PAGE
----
09 Jun 09 Satyam & Governance
The first prick in the Satyam bubble was the aborted merger of sister Maytas companies. This was also when we all discovered that Maytas was Satyam spelled backwords. Subsequently, things began to unravel very rapidly for Mr. Raju – and culminated in his dramatic confession, professing to sins beyond those ever imagined by the media, investors or the IT industry.
With the market already enveloped by pessimism, the episode turned the spotlight on Indian corporate governance, or the lack of it! Suddenly, India’s haloed IT sector showed signs of the same human frailties that many family run companies have long been accused of – corruption, greed and a total lack of concern for the minority investor.
Media speculation fed on the already gloomy markets, and epitaphs were written: Not only for Satyam, but the IT sector, and also the corporate sector as a whole. Gloomsayers predicted that all Indian listed firms would be suspect, and this would lead to dramatic outflows.
Today, several months later, Satyam is far from dead, and markets have bounced back. Satyam is now a part of the Mahindra group, which has a relatively good record of corporate governance. And the stock markets too, have provided a thumbs-up. Incidentally, if you’d bought Satyam stock the day after Mr. Raju spilled the beans, your return would have been between 300% and 1100% (accounting for the wide volatility on Jan 9th, 2009), in just six months! Talk about investing when “there’s blood on the streets!” – but that’s a post for another day!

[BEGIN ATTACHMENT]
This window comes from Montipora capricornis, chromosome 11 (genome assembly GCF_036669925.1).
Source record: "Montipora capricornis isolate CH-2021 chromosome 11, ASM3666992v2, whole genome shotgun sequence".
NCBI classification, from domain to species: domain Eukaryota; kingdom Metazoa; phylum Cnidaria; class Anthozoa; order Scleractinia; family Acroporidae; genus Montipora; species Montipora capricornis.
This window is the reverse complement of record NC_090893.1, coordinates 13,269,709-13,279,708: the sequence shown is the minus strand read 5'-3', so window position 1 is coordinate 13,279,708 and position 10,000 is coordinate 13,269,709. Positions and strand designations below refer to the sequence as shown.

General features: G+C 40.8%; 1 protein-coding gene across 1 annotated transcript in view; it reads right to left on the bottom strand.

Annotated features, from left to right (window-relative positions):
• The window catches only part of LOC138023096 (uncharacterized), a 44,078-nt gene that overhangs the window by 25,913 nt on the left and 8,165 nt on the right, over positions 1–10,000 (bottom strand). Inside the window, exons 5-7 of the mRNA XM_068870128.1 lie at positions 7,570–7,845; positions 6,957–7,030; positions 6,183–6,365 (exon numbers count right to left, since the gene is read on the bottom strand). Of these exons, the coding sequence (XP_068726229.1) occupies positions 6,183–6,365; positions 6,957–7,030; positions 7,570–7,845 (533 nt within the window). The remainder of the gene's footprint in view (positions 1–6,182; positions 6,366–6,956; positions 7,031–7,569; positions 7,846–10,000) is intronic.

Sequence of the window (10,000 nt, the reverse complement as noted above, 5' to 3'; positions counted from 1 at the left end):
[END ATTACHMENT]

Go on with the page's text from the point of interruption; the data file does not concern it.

Getting back to the point, ironically, the resuscitation of a dying Satyam is a huge positive for governance. The bad guy is out (and still cooling his heels, courtesy the judiciary and police), the good guys (Deepak Parekh, Kiran Karnik, et.al) came in and quickly (and transparently) worked to find a new owner. Last, but not the least, without government support and prodding, this could never have happened. On top of all this, heightened media and investor focus on such issues, only means that governance norms will be tightened.
And so arguably, I may argue that Satyam was the best thing that happened for India’s corporate governance reputation. Scams occur everywhere – it’s how you deal with them that matters!